The researchers at Harvard scoured across the United States for skeletons in a quest to further understand osteoarthritis. Ian Wallace, a postdoctoral fellow in palaeoanthropology and lead author of the study, together with his team analysed more than 2,000 skeletons—ranging from ancient remains found by archaeologists to bodies unclaimed from morgues to cadavers at medical schools. They were particularly interested in the polished surfaces of the joints, called eburnation, which were caused by cartilage breaking down and bones rubbing against each other.

After which, the study reported the findings in a newly published journal in the Proceedings of the National Academy of Sciences of the United States of America (PNAS).

Double the risk in modern times

Osteoarthritis affects one in five Americans over the age of 45. The last 50 years has also seen the rise of osteoarthritis to have doubled since World War II. The disease is thought to be the inevitable fate of old age and increased body mass index. However, this study has dispelled the thinking—further suggesting that there are other factors at play.

The skeletons were divided into pre-industrial, early industrial, and post-industrial periods. The wear-and-tear of each skeleton was analysed, noting the age and body mass index of the cadavers, where possible. A mathematical control was applied and in conclusion, 18% of the skeletons from the recent post-industrial periods had signs of osteoarthritis compared to just 6% and 8% from the earlier pre-industrial and early industrial periods.

This showed that neither age nor weight were to blame for the cause of the osteoarthritis. What’s worth noting was arthritis was also seen in Egyptian mummies and Neanderthals. This also meant that arthritis was preventable, provided there was a further understanding of what it was that our ancestors did, that made them less likely to suffer from the condition.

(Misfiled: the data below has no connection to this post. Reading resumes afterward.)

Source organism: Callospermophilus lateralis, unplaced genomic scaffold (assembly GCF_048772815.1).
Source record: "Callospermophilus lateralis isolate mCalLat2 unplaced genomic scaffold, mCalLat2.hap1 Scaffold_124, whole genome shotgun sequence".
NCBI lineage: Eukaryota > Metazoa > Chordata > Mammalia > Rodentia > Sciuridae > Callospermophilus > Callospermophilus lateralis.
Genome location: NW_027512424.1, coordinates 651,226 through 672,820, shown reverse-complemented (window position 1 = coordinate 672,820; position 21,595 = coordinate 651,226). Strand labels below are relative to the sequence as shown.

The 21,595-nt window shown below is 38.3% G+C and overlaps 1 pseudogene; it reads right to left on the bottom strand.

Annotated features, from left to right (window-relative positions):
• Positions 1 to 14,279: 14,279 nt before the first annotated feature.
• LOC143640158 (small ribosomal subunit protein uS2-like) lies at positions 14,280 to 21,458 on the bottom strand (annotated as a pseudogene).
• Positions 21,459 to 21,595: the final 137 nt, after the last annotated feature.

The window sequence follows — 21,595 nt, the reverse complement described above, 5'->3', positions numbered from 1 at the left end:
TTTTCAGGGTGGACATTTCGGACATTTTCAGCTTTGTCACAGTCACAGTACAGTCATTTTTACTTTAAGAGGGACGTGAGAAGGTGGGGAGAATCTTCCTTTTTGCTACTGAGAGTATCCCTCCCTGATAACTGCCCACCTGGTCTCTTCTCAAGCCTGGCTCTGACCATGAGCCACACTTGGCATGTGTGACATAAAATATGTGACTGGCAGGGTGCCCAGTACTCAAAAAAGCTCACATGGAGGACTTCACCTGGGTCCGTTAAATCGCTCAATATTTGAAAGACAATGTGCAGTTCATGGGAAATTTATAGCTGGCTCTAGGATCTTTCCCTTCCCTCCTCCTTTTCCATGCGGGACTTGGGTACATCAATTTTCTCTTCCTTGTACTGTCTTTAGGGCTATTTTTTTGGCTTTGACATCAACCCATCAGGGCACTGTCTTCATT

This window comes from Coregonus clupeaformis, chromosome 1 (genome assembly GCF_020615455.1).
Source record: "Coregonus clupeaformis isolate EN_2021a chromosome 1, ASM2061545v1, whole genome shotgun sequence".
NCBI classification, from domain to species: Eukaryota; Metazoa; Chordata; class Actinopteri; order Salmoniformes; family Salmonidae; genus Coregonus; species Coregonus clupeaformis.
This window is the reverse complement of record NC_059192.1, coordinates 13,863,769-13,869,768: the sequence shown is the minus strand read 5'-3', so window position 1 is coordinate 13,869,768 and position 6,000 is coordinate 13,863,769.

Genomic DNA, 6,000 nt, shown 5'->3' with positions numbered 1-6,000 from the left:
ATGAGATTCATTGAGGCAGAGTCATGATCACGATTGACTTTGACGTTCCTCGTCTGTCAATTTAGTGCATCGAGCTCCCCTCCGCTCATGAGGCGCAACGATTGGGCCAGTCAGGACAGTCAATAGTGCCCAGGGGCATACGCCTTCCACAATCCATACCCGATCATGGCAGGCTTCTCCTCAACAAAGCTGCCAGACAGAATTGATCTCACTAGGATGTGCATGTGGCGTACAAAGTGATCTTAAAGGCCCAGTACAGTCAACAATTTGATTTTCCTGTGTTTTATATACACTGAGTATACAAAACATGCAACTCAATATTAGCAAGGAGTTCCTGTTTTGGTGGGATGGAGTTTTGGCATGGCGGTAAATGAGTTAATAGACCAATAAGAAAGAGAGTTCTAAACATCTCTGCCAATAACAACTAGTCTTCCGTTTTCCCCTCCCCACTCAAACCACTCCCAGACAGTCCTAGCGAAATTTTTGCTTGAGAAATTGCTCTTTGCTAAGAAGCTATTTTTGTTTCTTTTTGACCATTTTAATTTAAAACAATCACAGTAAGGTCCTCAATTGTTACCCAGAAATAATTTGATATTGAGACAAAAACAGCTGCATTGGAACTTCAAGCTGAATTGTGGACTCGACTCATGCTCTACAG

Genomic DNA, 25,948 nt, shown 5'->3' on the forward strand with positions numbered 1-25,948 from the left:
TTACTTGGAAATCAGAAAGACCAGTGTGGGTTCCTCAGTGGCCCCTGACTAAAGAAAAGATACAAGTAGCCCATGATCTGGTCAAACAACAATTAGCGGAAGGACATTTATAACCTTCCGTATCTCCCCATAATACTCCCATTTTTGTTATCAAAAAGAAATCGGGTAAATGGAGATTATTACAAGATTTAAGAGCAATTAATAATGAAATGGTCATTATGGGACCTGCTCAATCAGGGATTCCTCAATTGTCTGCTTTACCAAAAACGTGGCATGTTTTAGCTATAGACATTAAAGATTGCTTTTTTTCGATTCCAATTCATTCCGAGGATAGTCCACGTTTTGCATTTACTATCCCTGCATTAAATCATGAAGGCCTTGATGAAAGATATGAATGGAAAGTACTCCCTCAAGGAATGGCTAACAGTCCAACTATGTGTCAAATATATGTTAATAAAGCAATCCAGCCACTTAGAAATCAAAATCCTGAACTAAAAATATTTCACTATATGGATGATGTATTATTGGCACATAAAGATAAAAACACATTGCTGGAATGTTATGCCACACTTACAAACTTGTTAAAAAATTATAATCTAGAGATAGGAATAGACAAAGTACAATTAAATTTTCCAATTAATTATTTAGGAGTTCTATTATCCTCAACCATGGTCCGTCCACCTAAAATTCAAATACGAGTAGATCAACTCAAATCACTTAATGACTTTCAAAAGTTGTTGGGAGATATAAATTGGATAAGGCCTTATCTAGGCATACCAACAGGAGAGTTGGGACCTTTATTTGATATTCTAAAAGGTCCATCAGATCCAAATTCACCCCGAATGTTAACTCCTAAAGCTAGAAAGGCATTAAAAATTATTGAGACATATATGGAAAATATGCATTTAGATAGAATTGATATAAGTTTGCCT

Move more, not less

Age and obesity are still clear players in the rise of osteoarthritis. People have longer life spans in modern times—with the process of ageing naturally breaking down connective tissue, while increased weight also puts strain on the joints that will eventually be damaged. Although the researchers have a good theory of the other player which contributes to the cause, more research is implored.

Harvard professor Daniel Lieberman and senior author of the paper hypothesised that physical inactivity may be the culprit. “It is one of the biggest differences between people who live today and people who lived in the past whose risk of arthritis was much lower—like many of our grandparents, who tended to sit much less and walk much more than we do,” elaborated Lieberman.

"The most important message here is that we shouldn't consider arthritis a wear-and-tear disease of age," he continued. "Arthritis is a disease that becomes more common as you age; but it's not caused by 'wear-and-tear'. If anything, it might be caused by the absence of physical activity. So, a major way to prevent arthritis could be moving more, not less,” remarked Lieberman.

Professor David Felson from Boston University Medical School and the paper’s co-author stated that exercise makes the joints more strain-resistant and that “the cartilage gets thicker and the muscles that support and protect the joints get stronger. And joints are hardier when you're active. So, the absence of activity isn't necessarily good for our joints,” he opined.

Lieberman continued, “knee osteoarthritis is not a necessary consequence of old age. We should think of this as a partly preventable disease. Wouldn’t it be great if people could live to be 60, 70, or 80 and never get knee osteoarthritis in the first place? Right now, our society is barely focusing on prevention in any way, shape, or form. So, we need to redirect more interest towards preventing this and other so-called diseases of ageing.” MIMS

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